Because Puppet Server executes both Clojure and Ruby code, approaches to debugging differ depending on which part of the application you’re interested in.
If you are interested in debugging the web service layer or other parts of the app that are written in Clojure, there are lots of options available. The Clojure REPL is often the most useful tool, as it makes it very easy to interact with individual functions and namespaces.
If you are looking for more traditional debugging capabilities, such as defining breakpoints and stepping through the lines of your source code, there are many options. Just about any Java debugging tool will work to some degree, but Clojure-specific tools such as CDT and debug-repl will have better integration with your Clojure source files.
For a more full-featured IDE, Cursive is a great option. It’s built on IntelliJ IDEA, and provides a debug REPL that supports all of the same debugging features that are available in Java; breakpoints, evaluating expressions in the local scope when stopped at a breakpoint, visual navigation of the call stack across threads, etc.
Debugging the Ruby code running in Puppet Server can be a bit trickier, because Java and Clojure debugging tools will only take you into the JRuby interpreter source code, not into the Ruby code that it is processing. So, if you wish to debug the Ruby code directly, you’ll need to install gems and take advantage of their capabilities (not unlike how you would debug Ruby code in the MRI interpreter).
For more info on installing gems for Puppet Server, see Puppet Server and Gems.
Please note that a REPL running in Ruby is incompatible with
because JRuby will not receive data from standard input when running inside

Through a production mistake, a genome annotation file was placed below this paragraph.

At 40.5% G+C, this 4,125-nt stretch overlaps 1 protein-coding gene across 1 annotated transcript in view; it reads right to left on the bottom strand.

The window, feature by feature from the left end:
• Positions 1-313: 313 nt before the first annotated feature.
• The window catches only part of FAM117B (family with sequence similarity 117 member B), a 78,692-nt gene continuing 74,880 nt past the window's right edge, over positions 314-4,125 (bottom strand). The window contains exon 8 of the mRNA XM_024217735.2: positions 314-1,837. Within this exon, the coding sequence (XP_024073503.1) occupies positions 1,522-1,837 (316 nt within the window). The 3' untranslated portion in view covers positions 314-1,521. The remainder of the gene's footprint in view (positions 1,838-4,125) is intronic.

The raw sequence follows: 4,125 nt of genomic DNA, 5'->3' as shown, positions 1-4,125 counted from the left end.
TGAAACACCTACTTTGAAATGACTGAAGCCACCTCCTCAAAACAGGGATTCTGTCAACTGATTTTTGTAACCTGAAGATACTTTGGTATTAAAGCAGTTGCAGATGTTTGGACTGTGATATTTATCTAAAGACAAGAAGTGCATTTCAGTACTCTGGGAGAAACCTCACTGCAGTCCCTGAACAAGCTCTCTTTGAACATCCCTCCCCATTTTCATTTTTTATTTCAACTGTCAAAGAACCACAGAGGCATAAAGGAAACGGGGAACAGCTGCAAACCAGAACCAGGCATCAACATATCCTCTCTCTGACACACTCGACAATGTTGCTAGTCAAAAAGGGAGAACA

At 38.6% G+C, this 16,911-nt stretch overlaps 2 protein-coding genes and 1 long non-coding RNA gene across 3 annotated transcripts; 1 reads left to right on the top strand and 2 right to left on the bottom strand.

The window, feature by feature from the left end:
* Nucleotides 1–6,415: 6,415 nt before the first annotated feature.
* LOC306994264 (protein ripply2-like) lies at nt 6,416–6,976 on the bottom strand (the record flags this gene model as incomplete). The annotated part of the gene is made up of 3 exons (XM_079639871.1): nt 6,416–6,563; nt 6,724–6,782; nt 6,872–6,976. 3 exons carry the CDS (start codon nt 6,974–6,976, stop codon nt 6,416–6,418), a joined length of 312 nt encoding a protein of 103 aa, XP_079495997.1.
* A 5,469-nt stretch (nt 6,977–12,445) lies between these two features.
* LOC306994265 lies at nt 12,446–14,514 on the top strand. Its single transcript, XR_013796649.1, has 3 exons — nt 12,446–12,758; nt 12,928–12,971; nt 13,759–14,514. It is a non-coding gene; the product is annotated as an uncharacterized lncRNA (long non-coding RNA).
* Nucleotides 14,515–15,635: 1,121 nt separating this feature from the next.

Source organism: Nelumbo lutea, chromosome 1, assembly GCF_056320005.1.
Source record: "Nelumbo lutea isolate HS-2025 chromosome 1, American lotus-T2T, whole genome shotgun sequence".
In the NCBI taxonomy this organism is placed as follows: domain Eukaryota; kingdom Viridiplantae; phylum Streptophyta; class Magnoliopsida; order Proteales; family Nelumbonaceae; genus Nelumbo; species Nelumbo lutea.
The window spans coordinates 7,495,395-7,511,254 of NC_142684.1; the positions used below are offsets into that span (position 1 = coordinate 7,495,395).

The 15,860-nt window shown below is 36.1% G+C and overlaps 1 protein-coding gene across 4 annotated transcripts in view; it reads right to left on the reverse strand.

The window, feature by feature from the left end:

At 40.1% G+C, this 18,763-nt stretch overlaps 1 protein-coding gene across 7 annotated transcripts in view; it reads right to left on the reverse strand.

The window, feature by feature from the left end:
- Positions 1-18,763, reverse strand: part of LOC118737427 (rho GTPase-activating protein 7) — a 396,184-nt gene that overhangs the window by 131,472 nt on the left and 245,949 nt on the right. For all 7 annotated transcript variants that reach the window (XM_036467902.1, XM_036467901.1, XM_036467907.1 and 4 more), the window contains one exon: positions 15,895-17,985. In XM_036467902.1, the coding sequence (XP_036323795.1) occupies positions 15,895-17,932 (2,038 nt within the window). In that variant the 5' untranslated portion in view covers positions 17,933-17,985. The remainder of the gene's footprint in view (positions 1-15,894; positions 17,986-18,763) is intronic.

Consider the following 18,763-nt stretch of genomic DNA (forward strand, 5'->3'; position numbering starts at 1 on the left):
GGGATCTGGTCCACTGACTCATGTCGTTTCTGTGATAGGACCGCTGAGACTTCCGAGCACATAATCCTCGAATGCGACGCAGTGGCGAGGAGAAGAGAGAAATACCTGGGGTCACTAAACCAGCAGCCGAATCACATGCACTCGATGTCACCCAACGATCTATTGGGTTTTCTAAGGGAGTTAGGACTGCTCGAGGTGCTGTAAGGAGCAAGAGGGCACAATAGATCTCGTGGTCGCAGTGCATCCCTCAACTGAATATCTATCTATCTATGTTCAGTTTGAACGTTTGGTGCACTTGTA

lein repl. To use a ruby REPL during development run
lein run rather than
$ lein run --config ~/.puppetserver/puppetserver.conf
lein run command will start the server in the foreground as normal.
ruby-debug will display an input prompt once the relevant statement
is reached. Expect to see the normal
lein run output and then the Ruby REPL
will present itself as compared to
lein repl which presents a prompt early in
the process lifecycle. In this way the “ruby repl” is more of a breakpoint
than a REPL in the Clojure sense.
There are many gems available that provide various ways of debugging Ruby code
depending on what version of Ruby and which Ruby interpreter you’re running.
One of the most common gems is
ruby-debug, and there is a JRuby-compatible
version available. To install it for use in Puppet Server, run:
$ sudo puppetserver gem install ruby-debug
Or, if you’re running puppetserver from source:
$ lein gem -c /path/to/puppetserver.conf install ruby-debug
After installing the gem, you can trigger the debugger by adding a line like this to any of the Ruby code that is run in Puppet Server (including the Puppet Ruby code):
require 'ruby-debug'; debugger
Pry is another popular gem for introspecting Ruby code. It is compatible with
pry when running a packaged version of puppetserver using:
$ sudo puppetserver gem install pry --no-ri --no-rdoc
Or, if you’re running puppetserver from source:
$ lein gem -c ~/puppetserver/puppetserver.conf -- install pry \ --no-ri --no-rdoc
puppetserver should be run in the foreground to make use of the pry repl.
This involves stopping the background service and starting the server in the
foreground with the
puppet foreground subcommand:
$ sudo service puppetserver stop $ sudo puppetserver foreground
After installing, you can add a line like this to the Ruby code:
require 'pry'; binding.pry
This will give you an advanced interactive REPL at the line of code where you’ve called pry.
There are many other gems that are useful for debugging, and a large percentage of them are compatible with JRuby. If you have a favorite that is not mentioned here please let us know, and we will consider adding it to this documentation!
We are aware that some favorite gems/tools/features for ruby debugging don’t currently work with JRuby/Puppet Server. (For example, some things like color syntax highlighting in Pry.) It’s important to us to make sure that the Ruby developer experience is not degraded for developers working via Puppet Server rather than webrick, so, if you run into issues like this, please file an issue on our Bug Tracker, and we will see if it’s possible to add support for things that we’re missing. In many cases it might be a matter of simply submitting a patch to JRuby, or submitting a JRuby-compatibility patch for an existing gem, and we’re interested in trying to help with those sorts of things whenever possible.
Puppet Server can utilize JRuby’s standard facilities for tracing events during code execution. For more information on these techniques, see the Tracing Code Events page.